By Matthew E. Milliken
March 3, 2017
President Donald Trump’s address to a joint session of Congress on Tuesday was, by his low standards, not a bad speech. Trump largely stuck to his script, offering little in the way of needless provocation. While the address contained plenty of misleading information, it featured a notable dearth of novel or headline-making lies. This is, shall we say, a slender basis for praising the leader of the free world. Then again, that’s where we are in 2017.
Unfortunately, much of what the president said was undercut either by the facts or by his earlier statements — in some cases, ones that Trump had made that very morning.
Trump took a few seconds at the beginning of his remarks to condemn the wave of anti-semitic bomb threats and cemetery vandalism as well as “last week’s shooting in Kansas City,” an apparent reference to what appears to have been a racially motivated murder in Olathe, Kansas. Some commentators called this a grace note, but this was literally the least that the president could have done — Trump, who is quick to snipe at people who disagree with him on Twitter, had been silent on the subject for days. Moreover, that morning, he’d suggested to Fox News interviewers that the wave of anti-semitic incidents might be a false-flag operation designed to make him and his deplorable followers look bad.
Trump also offered a gracious tribute to Senior Chief William “Ryan” Owens, the Navy SEAL who died January in a raid in Yemen. Unfortunately, the moment was undermined when Trump called attention to the lengthy applause his tribute had engendered (“Ryan is looking down right now… [a]nd he’s very happy, because I think he just broke a record”).
But alas, that morning the president had made an effort to shirk responsibility for the raid. In the same Fox News interview, Trump said that the mission “was started before I got here” and added, referring to his generals, that “they lost Ryan.”
These were arguably the most noteworthy and risible moments in Trump’s speech, but it was saturated with his trademark falsehoods. He tried to take credit for corporate decisions that will keep some jobs from being shifted overseas and that will cut costs on the F-35 jet fighter, despite the fact that many of these changes were in the works for months before the election. Trump also suggested that his election had fueled a recent stock market run, the kind of assertion that partisans rarely make with much intellectual rigor.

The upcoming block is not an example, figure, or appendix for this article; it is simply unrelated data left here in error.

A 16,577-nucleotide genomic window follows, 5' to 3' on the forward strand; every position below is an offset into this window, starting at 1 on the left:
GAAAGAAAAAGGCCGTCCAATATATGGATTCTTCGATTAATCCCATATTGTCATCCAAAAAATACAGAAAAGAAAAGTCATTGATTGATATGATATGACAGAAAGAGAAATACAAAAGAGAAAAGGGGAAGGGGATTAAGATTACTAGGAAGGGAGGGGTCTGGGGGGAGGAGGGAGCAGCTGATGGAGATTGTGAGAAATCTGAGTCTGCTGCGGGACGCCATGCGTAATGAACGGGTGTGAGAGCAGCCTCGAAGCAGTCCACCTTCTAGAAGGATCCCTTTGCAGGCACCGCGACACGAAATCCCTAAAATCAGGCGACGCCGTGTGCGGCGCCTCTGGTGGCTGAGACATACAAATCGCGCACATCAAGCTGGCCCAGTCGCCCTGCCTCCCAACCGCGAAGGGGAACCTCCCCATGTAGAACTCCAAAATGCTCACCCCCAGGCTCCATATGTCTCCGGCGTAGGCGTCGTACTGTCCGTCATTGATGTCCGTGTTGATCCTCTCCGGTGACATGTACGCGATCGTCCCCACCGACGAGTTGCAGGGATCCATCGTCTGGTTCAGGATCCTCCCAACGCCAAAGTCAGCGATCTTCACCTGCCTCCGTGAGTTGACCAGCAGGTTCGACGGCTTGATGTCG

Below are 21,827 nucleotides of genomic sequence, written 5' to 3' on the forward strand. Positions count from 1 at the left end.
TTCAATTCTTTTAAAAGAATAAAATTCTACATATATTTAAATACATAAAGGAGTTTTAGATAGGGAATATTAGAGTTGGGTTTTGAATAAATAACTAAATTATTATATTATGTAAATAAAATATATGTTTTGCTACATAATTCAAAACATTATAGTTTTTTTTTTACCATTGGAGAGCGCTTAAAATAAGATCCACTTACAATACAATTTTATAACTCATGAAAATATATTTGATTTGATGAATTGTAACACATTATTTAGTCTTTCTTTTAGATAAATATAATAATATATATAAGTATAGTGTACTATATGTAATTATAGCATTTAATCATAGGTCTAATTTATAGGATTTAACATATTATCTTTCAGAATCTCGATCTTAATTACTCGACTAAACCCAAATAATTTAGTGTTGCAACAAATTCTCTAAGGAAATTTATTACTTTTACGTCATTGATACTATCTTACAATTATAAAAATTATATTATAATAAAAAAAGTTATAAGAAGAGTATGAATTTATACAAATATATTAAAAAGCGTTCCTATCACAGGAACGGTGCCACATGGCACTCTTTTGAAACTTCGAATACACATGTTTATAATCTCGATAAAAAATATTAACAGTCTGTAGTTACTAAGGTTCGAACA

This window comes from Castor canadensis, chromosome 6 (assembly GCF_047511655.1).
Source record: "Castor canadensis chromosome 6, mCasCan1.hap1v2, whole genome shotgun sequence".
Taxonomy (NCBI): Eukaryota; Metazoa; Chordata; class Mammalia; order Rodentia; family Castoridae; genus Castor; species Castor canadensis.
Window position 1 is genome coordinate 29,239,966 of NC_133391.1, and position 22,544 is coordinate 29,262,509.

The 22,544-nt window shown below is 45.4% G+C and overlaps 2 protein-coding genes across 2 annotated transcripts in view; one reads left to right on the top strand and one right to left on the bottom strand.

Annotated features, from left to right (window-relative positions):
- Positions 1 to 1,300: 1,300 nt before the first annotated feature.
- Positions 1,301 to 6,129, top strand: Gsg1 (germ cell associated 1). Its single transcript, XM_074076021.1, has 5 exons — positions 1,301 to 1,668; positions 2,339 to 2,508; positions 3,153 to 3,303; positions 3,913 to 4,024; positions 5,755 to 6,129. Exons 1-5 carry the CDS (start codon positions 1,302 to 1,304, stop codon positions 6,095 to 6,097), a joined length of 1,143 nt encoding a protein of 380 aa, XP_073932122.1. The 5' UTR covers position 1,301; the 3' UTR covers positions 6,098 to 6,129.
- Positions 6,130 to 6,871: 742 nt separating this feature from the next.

Trump also touted his rather dubious executive order mandating that “for every one new regulation, two old regulations must be eliminated.” He claimed that he would work with both parties “to promote clean air and clean water,” even though he’s already signed orders crippling the Stream Protection Rule and the Clean Water Rule, both of which were implemented under President Obama. He implied that his moves to back Keystone and Dakota Access pipelines would create “tens of thousands of jobs” and that he could somehow require that these be built with American steel, although there’s little evidence for either claim.
Strangely, despite having been seduced by the notion of a pivot many times previously during the nearly two years since the New York businessman first announced his presidential candidacy, many political pundits gave Trump’s address high marks. The administration even decided to push back an announcement of a revised travel ban so it could bask in the positive coverage — an archetypal Trumpian move in that it both played to the president’s vanity and contradicted Trump’s claims that implementing a travel ban is of the utmost urgency.
The administration got caught up in its own foibles, of course. By Wednesday evening, Trump’s attorney general, Jeff Sessions, was on the hot seat for appearing to have misled his fellow senators when questioned during his confirmation hearings about his possible contacts with Russian officials during the 2016 campaign. That story dominated the news cycle on Thursday.
By Friday, reports were emerging that Trump himself had personally acted during the Republican National Convention to moderate the party’s position on Russian intervention in Ukraine. This stuck out like a sore thumb for two reasons. For one thing, Trump had explicitly denied any involvement in changing the platform; for another, Trump’s team had displayed little to no interest in changing any other aspect of the document. Now the Internet is once again rife with speculation about Russian officials’ involvement with Trump campaign.
This is, shall we say, a strange story to dominate the pundit-o-sphere during the early stretch of a new presidential administration. Then again, that’s where we are in 2017.